White-Collar Crime

Ex-US Rep. Jefferson Convicted; Harvard Law Grad Could Face Long Jail Term

Former U.S. Rep. William Jefferson was convicted today of 11 of the 16 counts he faced in a federal corruption case.

The Louisiana Democrat, who served 18 years in Congress until he was defeated in 2008, was accused by prosecutors during a six-week trial of seeking hundreds of thousands of dollars in bribes concerning business ventures, many of them in Africa, reports the New York Times. The jury in the Alexandria, Va., case deliberated five days before reaching a verdict.

The 62-year-old Jefferson did not testify in his own defense. His counsel contended that he acted as a private businessman in the transactions at issue, which did not constitute “official acts.”

Prosecutors asked that Jefferson now be jailed as a flight risk, but U.S. District Judge T.S. Ellis III allowed him to remain free pending his Oct. 30 sentencing, reports the New Orleans Times-Picayune.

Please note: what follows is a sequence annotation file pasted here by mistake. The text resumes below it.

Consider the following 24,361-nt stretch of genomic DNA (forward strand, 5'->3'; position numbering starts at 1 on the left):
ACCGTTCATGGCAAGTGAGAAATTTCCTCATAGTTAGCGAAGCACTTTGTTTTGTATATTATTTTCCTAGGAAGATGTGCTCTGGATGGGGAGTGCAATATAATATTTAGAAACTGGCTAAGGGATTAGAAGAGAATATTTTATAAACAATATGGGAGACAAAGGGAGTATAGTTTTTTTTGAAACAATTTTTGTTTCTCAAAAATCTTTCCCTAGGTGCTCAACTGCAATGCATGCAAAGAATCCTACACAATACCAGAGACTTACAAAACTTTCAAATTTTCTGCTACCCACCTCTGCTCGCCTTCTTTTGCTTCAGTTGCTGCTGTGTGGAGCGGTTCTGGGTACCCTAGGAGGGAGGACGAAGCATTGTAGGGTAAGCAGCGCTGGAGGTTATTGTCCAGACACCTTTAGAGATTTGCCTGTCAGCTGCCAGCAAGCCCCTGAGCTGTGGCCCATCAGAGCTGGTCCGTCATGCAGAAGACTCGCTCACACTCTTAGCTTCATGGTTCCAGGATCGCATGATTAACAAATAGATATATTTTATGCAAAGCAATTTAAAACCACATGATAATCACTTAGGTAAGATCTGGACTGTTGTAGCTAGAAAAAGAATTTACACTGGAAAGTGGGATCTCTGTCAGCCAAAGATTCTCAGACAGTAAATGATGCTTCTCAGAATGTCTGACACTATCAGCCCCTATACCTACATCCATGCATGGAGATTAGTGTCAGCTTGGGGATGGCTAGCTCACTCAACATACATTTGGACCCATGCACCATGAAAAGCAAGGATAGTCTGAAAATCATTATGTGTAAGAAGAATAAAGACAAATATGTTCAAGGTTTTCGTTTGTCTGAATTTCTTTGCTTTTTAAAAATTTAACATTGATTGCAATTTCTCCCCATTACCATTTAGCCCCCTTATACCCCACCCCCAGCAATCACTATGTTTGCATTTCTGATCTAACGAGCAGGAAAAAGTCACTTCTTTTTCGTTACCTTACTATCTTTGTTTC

Ellis earlier imposed stiff sentences on lesser figures in the corruption case, the newspaper reports, noting that the former Congressman faces substantial prison time if his conviction is upheld in the appeal he presumably may file. Prosecutors had said Jefferson could be sentenced to as much 235 years in prison if he was convicted on all 16 counts; the newspaper doesn’t provide a revised figure reducing the maximum based on his acquittal on five counts.

He was convicted of four counts of bribery, four counts of racketeering and three counts of wire fraud, reports CNN. The five counts on which he was acquitted included wire fraud and obstruction of justice.

Earlier coverage:

ABAJournal.com: “Lawyer Who Fled Saigon at Age 8 Defeats Indicted US Rep”

ABAJournal.com: “Supreme Court Denies Review in Congressional Search Case”

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